Small and Medium Organizational Contexts

Our cybersecurity framework is designed with Small and Medium Organizations in mind.

The Canadian Cybersecurity Skills Framework can be adapted to SMEs. Within cybersecurity, most small and medium enterprises (SMEs) have the following characteristics:

  • There are rarely any cybersecurity specialists on hand
  • They are not typically resourced for full-time cyber staff
  • Design/Develop roles are either outsourced or systems/applications are acquired ‘off-the-shelf’
  • Individuals will often fill multiple roles that include cybersecurity tasks.

Consequently, when organizations look at the U.S. NICE Framework it may be overwhelming. However, there is the potential to identify scenarios or present examples that will help SMEs scale the U.S. NICE Framework using the Canadian Cybersecurity Skills Framework and this will also help define role-based knowledge, skills and abilities that will support cybersecurity within organizations.

The graphic below provides an example of functions/tasks that the security generalist may perform from each of the work categories.

Security Generalist – Common Tasks & KSAs

Underpinning effectiveness in security generalist roles are basic knowledge, skills and abilities (KSAs) needed to support decision making and action. However, it is unlikely that they will have any extensive cybersecurity training or education. Accordingly, they should be offered sufficient learning opportunities to attain the required KSAs commensurate with their responsibilities as well as the threat, technical and business context. As shown in the figure below, this typically requires competencies and basic KSAs borrowed from some of the work roles within each major work category.

Common tasks:

  • Assess the organization’s cybersecurity posture
  • Facilitate identification of organizational cyber risks
  • Identify non-technical cybersecurity controls
  • Identify and liaise with technical experts, internal or external, on technical controls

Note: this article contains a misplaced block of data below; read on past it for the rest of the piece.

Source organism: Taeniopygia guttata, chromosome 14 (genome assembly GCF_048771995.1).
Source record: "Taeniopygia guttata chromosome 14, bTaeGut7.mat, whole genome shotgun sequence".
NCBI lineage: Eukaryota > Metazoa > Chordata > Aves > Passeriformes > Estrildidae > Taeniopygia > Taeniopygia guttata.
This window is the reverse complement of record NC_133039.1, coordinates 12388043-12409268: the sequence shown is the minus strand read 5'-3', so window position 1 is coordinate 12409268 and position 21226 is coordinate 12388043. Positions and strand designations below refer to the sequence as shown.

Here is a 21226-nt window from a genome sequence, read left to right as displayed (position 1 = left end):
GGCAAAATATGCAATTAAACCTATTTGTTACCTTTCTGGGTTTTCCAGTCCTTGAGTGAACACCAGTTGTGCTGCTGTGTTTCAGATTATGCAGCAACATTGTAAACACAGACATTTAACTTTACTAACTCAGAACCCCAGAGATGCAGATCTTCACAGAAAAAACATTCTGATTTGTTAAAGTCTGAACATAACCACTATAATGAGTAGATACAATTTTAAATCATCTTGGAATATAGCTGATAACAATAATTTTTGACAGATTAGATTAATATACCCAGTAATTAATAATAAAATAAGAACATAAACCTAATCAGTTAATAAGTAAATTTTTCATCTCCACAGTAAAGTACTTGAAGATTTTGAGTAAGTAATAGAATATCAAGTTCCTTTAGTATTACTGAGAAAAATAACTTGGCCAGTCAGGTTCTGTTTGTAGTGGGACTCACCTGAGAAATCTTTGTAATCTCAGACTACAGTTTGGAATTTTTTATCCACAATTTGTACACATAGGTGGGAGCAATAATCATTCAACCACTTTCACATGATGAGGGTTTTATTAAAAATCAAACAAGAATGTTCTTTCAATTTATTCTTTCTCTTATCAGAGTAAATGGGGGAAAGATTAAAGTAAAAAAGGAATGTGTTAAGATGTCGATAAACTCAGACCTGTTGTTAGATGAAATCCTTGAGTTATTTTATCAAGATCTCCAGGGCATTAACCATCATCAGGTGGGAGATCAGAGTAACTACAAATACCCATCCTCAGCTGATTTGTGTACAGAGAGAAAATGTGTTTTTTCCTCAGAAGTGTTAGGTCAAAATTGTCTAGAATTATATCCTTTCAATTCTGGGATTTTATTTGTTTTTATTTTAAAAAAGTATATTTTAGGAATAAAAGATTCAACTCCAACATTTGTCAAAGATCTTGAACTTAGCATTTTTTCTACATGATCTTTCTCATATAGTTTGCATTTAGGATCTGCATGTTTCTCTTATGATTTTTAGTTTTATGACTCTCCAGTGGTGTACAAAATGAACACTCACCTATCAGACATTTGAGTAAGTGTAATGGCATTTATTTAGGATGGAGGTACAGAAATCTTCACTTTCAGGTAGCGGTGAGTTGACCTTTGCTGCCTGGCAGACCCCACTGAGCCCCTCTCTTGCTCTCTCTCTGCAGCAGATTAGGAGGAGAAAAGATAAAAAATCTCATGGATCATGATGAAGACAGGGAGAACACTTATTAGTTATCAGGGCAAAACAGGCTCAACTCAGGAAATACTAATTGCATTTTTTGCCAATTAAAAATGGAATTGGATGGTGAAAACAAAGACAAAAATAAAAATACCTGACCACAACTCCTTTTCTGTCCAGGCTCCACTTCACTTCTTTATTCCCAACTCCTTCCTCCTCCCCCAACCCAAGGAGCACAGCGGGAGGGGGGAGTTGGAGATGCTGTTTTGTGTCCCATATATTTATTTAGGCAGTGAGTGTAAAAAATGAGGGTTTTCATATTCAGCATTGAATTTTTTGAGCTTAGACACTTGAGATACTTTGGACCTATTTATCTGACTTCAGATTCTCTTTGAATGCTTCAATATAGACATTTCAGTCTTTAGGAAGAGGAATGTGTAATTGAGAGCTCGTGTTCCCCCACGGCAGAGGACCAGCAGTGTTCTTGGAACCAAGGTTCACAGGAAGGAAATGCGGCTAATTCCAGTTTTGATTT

• Develop organizational cybersecurity plans and policies
  • Advise leadership on security awareness and training
  • Monitor and support technical experts, whether in-house or outsourced, in their cybersecurity functions
  • Coordinate cybersecurity incident response
  • Monitor and report on response and mitigation actions and recommend courses of action based on technical advice
  • Coordinate post-mortem activities on events and incidents, integrating lessons learned into organizational policies and procedures

Basic Knowledge:

  • Technical context (e.g. organizational IT infrastructure, software, devices and policies)
  • Cyber threat context (including deliberate, accidental, natural hazards)
  • Business context (priorities, objectives, market, trends)
  • Legal, policy and ethical context for security
  • Cybersecurity risk management as part of organizational risk
  • Cybersecurity incident management (domain specific)
  • Cybersecurity processes, technology, trends and emerging issues
  • Sources of cyber security expertise and resources

Basic Skills and Abilities:

  • Providing business advice within the legal and policy cybersecurity context
  • Exercising foresight and security planning to support digital business activities and growth
  • Translating cyber risk to corporate risk
  • Differentiating between compliance and risk
  • Interpreting threat and risk assessments for the business context
  • Assessing effectiveness of security controls against organizational security objectives

Adapting the Canadian Cybersecurity Skills Framework to Small and Medium Organizations

Example 1 – Medium sized organization with some in-house IT staff

In this example, there remains technical expertise in-house, but several cybersecurity roles are assumed by those who have other functions and are typically not cybersecurity specialists or may have only a small IT section who will be responsible for detection and incident response. In this example, the CIO would lead the small IT team and assume responsibilities for the technical aspects of the cybersecurity program while the C-suite representatives would remain responsible for defining the business priorities and risk landscape. For all Protect & Defend functions, they would likely be assumed by the IT team with specialized activities outsourced to a third party.

Example 2 – Small organization with limited IT dependence and no IT staff

In this example, the majority of technical work roles would be outsourced, but the primary ‘Oversee & Govern’ cybersecurity functions would remain within the organization. This individual would effectively be fulfilling the role of the ‘security generalist’.